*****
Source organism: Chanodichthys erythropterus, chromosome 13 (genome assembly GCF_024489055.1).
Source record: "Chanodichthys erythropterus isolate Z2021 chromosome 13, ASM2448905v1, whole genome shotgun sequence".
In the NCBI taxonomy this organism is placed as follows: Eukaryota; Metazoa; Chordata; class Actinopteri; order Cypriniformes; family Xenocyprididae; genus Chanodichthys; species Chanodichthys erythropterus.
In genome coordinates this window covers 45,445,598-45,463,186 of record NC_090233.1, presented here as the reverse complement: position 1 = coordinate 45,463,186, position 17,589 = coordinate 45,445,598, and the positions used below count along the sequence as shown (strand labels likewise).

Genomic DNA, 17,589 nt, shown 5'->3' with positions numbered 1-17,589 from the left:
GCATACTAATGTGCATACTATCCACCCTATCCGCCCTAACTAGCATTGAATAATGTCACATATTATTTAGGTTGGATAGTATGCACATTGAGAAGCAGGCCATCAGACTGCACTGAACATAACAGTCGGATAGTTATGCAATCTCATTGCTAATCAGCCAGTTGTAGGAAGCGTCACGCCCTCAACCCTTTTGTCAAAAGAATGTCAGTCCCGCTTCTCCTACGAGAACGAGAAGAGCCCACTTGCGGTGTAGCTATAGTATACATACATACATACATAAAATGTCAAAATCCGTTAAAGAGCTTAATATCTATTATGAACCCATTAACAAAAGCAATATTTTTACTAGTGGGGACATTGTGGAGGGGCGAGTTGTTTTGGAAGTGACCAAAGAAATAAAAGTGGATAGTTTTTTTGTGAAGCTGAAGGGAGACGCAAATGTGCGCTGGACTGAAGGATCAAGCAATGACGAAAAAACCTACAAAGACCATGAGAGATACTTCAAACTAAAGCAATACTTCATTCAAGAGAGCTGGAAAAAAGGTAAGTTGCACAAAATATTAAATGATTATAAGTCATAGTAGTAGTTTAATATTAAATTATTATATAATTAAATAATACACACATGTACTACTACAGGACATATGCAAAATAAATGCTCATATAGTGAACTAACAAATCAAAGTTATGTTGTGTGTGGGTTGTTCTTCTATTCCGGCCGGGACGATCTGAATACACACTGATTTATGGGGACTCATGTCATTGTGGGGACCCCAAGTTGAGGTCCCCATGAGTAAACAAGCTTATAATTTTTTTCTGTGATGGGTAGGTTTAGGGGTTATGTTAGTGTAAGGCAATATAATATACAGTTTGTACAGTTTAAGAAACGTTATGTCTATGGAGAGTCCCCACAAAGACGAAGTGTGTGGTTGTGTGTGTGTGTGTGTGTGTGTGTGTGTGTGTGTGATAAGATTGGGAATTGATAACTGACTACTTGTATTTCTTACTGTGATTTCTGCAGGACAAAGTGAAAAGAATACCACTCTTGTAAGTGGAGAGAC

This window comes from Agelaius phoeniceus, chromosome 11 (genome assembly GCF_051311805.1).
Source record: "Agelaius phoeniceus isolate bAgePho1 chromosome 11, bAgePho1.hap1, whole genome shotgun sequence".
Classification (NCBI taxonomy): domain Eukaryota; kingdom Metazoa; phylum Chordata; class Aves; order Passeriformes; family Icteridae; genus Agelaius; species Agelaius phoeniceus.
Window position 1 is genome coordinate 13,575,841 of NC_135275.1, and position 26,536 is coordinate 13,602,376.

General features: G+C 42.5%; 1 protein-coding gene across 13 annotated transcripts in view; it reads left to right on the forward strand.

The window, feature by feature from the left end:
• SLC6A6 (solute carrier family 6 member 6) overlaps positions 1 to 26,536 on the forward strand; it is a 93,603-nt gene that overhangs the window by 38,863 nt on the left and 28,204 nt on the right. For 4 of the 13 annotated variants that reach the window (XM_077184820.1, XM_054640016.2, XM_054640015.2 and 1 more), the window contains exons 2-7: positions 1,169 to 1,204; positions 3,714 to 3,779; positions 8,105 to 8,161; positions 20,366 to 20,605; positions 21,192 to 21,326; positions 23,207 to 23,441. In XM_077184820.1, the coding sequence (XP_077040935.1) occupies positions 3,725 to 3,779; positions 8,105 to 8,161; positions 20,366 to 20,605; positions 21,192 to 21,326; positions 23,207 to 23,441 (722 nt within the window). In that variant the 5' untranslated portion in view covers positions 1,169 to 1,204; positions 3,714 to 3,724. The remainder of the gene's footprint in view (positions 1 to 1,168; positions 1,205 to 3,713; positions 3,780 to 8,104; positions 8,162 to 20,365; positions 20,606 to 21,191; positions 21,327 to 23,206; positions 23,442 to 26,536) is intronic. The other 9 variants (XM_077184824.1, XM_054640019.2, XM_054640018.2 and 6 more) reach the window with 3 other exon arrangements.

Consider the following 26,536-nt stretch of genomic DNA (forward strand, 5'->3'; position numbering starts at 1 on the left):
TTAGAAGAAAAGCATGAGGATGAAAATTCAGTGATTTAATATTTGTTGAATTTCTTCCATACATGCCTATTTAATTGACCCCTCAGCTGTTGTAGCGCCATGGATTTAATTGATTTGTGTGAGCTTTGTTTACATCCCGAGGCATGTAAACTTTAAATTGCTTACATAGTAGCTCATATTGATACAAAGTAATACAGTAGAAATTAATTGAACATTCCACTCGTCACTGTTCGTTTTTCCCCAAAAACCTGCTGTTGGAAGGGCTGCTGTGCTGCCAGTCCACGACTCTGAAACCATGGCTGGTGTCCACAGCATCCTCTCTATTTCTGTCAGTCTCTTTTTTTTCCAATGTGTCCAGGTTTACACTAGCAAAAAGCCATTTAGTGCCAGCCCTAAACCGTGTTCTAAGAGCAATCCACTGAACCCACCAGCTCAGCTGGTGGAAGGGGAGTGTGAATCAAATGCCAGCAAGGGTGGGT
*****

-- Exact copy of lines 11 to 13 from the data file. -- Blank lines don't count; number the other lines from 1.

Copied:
General features: G+C 42.5%; 1 protein-coding gene across 13 annotated transcripts in view; it reads left to right on the forward strand.

The window, feature by feature from the left end:
• SLC6A6 (solute carrier family 6 member 6) overlaps positions 1 to 26,536 on the forward strand; it is a 93,603-nt gene that overhangs the window by 38,863 nt on the left and 28,204 nt on the right. For 4 of the 13 annotated variants that reach the window (XM_077184820.1, XM_054640016.2, XM_054640015.2 and 1 more), the window contains exons 2-7: positions 1,169 to 1,204; positions 3,714 to 3,779; positions 8,105 to 8,161; positions 20,366 to 20,605; positions 21,192 to 21,326; positions 23,207 to 23,441. In XM_077184820.1, the coding sequence (XP_077040935.1) occupies positions 3,725 to 3,779; positions 8,105 to 8,161; positions 20,366 to 20,605; positions 21,192 to 21,326; positions 23,207 to 23,441 (722 nt within the window). In that variant the 5' untranslated portion in view covers positions 1,169 to 1,204; positions 3,714 to 3,724. The remainder of the gene's footprint in view (positions 1 to 1,168; positions 1,205 to 3,713; positions 3,780 to 8,104; positions 8,162 to 20,365; positions 20,606 to 21,191; positions 21,327 to 23,206; positions 23,442 to 26,536) is intronic. The other 9 variants (XM_077184824.1, XM_054640019.2, XM_054640018.2 and 6 more) reach the window with 3 other exon arrangements.